Rap artist Sister Souljah, seen at a 1992 news conference, made claims that then-presidential candidate Bill Clinton wasn’t in touch with the problems of black America.
I realize this is not President Obama's style, but he is entitled to a "Sister Souljah" moment in his current fight for major immigration reform.
Sister Souljah is an African-American singer who sang about the desirability of anti-white violence.
Speaking at an event in 1992, then-presidential candidate Bill Clinton expressed his sharp disagreement with that view. Jesse Jackson angrily rebuked Clinton, accusing him of seeking a way to appeal to the right at the expense of his allies. I often agree with Jackson, but on this point Clinton was absolutely right -- morally, intellectually and politically.
Picking unnecessary fights with your friends is a bad idea. Refusing to dissociate yourself from them when they say or do inaccurate and irresponsible things can be worse. For Clinton to have remained silent in that situation would have given ammunition to those who sought to discredit his efforts to further racial fairness. He was under no obligation to lose political support, not just for himself, but for progressive issues generally, because of Souljah's racist diatribes.
The ongoing, deliberate repeated violations of existing immigration law by young people on the U.S.-Mexican border presents an even greater threat to Obama's agenda than rhetoric about killing white people did to Clinton's efforts. Ironically -- even infuriatingly -- the agenda item these emotionally self-indulgent people is endangering is the excellent work the president is doing to make most of the immigration law changes they support.
Obama is waging a two-pronged fight for a significant shift of immigration policies in the direction of great accommodation of people who've come to the U.S. without legal authorization but have otherwise been law-abiding residents.
First, he has ordered the immigration authorities to focus deportation activity on those who have committed other crimes, providing de facto protection to the vast majority of those who remain vulnerable to expulsion. Second, he has been an indispensable part of the legislative push to end that vulnerability by granting them the immediate right to stay, followed by a process that leads to citizenship.
These pro-immigration efforts -- which are very much in our national interest -- are strongly opposed by most conservative Republicans, and regrettably, by the union of Immigration Enforcement Agents, angry at being ordered to follow policies that combine compassion with good economic sense. The bill that has passed the Senate calls for increased enforcement of the law once it is changed to alleviate the fear that granting legal status to immigrants who are now here without it will encourage millions more to come.
Winning passage of the bill in the Republican-controlled House, with the strong influence of the tea party, will be tough. If the idea that the president will enforce the new safeguards loses credibility, it becomes much tougher. Many Republicans hate the bill because they fear -- with good reason -- that it will bring millions of additional Democratic voters to the polls when the citizenship rules kick in. But some are seriously concerned about future enforcement. In the Senate, enough Republicans -- and some Democrats -- were persuaded on this point to give the bill a filibuster-proof majority. The question is whether this can be duplicated in the House.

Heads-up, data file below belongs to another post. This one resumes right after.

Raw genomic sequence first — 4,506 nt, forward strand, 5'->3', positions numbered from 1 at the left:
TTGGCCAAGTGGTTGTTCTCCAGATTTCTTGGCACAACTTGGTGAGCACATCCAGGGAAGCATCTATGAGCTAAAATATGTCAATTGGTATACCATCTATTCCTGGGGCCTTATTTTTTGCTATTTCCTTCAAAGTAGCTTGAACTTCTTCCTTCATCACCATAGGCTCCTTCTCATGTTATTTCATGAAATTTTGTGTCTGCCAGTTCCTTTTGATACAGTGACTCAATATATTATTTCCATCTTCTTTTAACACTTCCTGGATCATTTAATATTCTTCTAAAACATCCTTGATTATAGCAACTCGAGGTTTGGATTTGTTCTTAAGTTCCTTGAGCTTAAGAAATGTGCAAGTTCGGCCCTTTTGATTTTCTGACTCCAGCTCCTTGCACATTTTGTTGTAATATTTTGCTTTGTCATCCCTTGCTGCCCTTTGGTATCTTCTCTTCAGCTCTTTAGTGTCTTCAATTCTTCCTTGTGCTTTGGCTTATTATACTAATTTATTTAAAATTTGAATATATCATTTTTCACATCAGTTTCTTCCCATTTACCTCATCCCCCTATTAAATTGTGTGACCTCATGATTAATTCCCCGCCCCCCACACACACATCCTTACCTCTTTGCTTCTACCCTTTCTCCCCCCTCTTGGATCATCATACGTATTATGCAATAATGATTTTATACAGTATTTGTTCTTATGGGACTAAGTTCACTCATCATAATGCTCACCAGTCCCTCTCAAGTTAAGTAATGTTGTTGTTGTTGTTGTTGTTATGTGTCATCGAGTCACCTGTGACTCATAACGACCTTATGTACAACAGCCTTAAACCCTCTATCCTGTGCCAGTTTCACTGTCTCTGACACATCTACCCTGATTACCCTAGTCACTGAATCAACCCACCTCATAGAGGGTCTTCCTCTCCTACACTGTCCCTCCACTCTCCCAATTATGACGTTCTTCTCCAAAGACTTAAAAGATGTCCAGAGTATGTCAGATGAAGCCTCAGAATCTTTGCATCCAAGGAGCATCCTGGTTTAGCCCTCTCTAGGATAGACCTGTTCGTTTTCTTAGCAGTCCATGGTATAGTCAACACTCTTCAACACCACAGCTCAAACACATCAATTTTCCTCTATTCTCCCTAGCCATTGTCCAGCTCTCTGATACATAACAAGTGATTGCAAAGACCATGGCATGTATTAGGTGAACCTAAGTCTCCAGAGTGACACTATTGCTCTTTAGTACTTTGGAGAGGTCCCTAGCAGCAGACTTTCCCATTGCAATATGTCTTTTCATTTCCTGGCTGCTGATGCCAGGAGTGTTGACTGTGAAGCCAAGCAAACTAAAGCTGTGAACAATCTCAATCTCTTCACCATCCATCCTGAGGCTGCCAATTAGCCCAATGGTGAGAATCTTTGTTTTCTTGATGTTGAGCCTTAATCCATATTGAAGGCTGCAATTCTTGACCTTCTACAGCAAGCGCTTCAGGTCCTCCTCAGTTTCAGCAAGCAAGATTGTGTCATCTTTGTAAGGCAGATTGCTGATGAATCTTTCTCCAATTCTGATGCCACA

This is why the flouting of existing law is so damaging. What the people participating in these demonstrations are doing is pressing the president to take exactly the steps that would increase opposition in the House to a bill which, to repeat the central point, would be very much in the interest of those doing the protesting.
One of their tactics is to have people apply for asylum in large numbers to get the right to stay in the country indefinitely without legal status. Nothing could do more to drive away the votes that are needed to pass this bill. Some Republican members will themselves be convinced by this that enforcement will be rendered impossible by these pressures. Others, who would like to vote yes, especially because it is strongly backed by most elements of the business community, face difficulty in doing so because of their conservative constituents. The law-breakers make the job of persuading those voters that this is a good idea even harder.
In the interest of a sensible immigration policy, it is important that the president resist any pressure from this group to condone its publicity-seeking violations of existing immigration law. It is important as well that those who support this effort defend the president when he is unfairly attacked for resisting their inflammatory tactics.
Elected officials too often give themselves credit for bravery for standing up to their opponents. In most cases, being highly critical of those on the other side of an issue can be very helpful. That is especially the case when your attack draws return fire, which most politicians promptly turn into emails soliciting campaign contributions on the grounds that they are under siege.
What is truly hard is to stand up to your allies. That is what people who support genuine immigration reform should be doing in this case. Various interests -- business, labor -- have compromised to put together a package that is better than many of us thought would have been possible. The spectacle of people who would be major beneficiaries of it engaging in immature and thoughtless tactics that complicate the chances of its passage, is discouraging. Those of us who realize this should do the best we can to counter their potentially damaging impact.
Barney Frank is a retired congressman and author of landmark legislation. He divides his time between Maine and Massachusetts.